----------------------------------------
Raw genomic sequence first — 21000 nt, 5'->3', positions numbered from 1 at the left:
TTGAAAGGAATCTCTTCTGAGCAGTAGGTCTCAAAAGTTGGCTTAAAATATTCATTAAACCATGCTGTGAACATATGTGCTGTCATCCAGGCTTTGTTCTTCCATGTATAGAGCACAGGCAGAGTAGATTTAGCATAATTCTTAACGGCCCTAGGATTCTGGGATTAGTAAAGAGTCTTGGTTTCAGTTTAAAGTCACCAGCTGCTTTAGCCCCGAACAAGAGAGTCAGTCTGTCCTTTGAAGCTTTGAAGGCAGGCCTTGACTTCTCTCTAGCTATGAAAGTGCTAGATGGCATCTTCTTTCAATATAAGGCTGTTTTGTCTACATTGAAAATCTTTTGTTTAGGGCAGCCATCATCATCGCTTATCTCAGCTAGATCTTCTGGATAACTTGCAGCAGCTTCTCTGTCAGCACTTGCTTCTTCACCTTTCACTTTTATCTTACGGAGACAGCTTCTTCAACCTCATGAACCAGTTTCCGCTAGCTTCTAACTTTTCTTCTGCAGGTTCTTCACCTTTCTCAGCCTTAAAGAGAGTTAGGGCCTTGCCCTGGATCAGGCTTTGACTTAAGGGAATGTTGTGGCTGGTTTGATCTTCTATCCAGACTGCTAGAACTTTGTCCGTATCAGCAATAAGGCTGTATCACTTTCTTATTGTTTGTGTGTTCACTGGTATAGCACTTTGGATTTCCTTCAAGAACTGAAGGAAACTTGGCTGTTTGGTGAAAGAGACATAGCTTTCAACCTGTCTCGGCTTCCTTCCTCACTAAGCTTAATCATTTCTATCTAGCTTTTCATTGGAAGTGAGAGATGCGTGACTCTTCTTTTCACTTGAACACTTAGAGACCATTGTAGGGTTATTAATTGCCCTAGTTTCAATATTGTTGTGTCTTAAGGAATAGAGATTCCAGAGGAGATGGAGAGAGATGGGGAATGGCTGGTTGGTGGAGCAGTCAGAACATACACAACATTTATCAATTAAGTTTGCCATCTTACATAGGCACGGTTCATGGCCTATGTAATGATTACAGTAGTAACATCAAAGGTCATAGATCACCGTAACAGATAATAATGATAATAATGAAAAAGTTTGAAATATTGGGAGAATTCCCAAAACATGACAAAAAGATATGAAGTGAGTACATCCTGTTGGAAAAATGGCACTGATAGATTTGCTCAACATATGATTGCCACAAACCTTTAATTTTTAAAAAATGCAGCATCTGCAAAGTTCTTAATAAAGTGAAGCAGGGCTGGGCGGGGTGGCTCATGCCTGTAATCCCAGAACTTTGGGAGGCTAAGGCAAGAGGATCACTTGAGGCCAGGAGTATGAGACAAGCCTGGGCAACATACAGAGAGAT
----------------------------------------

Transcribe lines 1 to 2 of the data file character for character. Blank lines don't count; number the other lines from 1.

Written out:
Raw genomic sequence first — 21000 nt, 5'->3', positions numbered from 1 at the left:
TTGAAAGGAATCTCTTCTGAGCAGTAGGTCTCAAAAGTTGGCTTAAAATATTCATTAAACCATGCTGTGAACATATGTGCTGTCATCCAGGCTTTGTTCTTCCATGTATAGAGCACAGGCAGAGTAGATTTAGCATAATTCTTAACGGCCCTAGGATTCTGGGATTAGTAAAGAGTCTTGGTTTCAGTTTAAAGTCACCAGCTGCTTTAGCCCCGAACAAGAGAGTCAGTCTGTCCTTTGAAGCTTTGAAGGCAGGCCTTGACTTCTCTCTAGCTATGAAAGTGCTAGATGGCATCTTCTTTCAATATAAGGCTGTTTTGTCTACATTGAAAATCTTTTGTTTAGGGCAGCCATCATCATCGCTTATCTCAGCTAGATCTTCTGGATAACTTGCAGCAGCTTCTCTGTCAGCACTTGCTTCTTCACCTTTCACTTTTATCTTACGGAGACAGCTTCTTCAACCTCATGAACCAGTTTCCGCTAGCTTCTAACTTTTCTTCTGCAGGTTCTTCACCTTTCTCAGCCTTAAAGAGAGTTAGGGCCTTGCCCTGGATCAGGCTTTGACTTAAGGGAATGTTGTGGCTGGTTTGATCTTCTATCCAGACTGCTAGAACTTTGTCCGTATCAGCAATAAGGCTGTATCACTTTCTTATTGTTTGTGTGTTCACTGGTATAGCACTTTGGATTTCCTTCAAGAACTGAAGGAAACTTGGCTGTTTGGTGAAAGAGACATAGCTTTCAACCTGTCTCGGCTTCCTTCCTCACTAAGCTTAATCATTTCTATCTAGCTTTTCATTGGAAGTGAGAGATGCGTGACTCTTCTTTTCACTTGAACACTTAGAGACCATTGTAGGGTTATTAATTGCCCTAGTTTCAATATTGTTGTGTCTTAAGGAATAGAGATTCCAGAGGAGATGGAGAGAGATGGGGAATGGCTGGTTGGTGGAGCAGTCAGAACATACACAACATTTATCAATTAAGTTTGCCATCTTACATAGGCACGGTTCATGGCCTATGTAATGATTACAGTAGTAACATCAAAGGTCATAGATCACCGTAACAGATAATAATGATAATAATGAAAAAGTTTGAAATATTGGGAGAATTCCCAAAACATGACAAAAAGATATGAAGTGAGTACATCCTGTTGGAAAAATGGCACTGATAGATTTGCTCAACATATGATTGCCACAAACCTTTAATTTTTAAAAAATGCAGCATCTGCAAAGTTCTTAATAAAGTGAAGCAGGGCTGGGCGGGGTGGCTCATGCCTGTAATCCCAGAACTTTGGGAGGCTAAGGCAAGAGGATCACTTGAGGCCAGGAGTATGAGACAAGCCTGGGCAACATACAGAGAGAT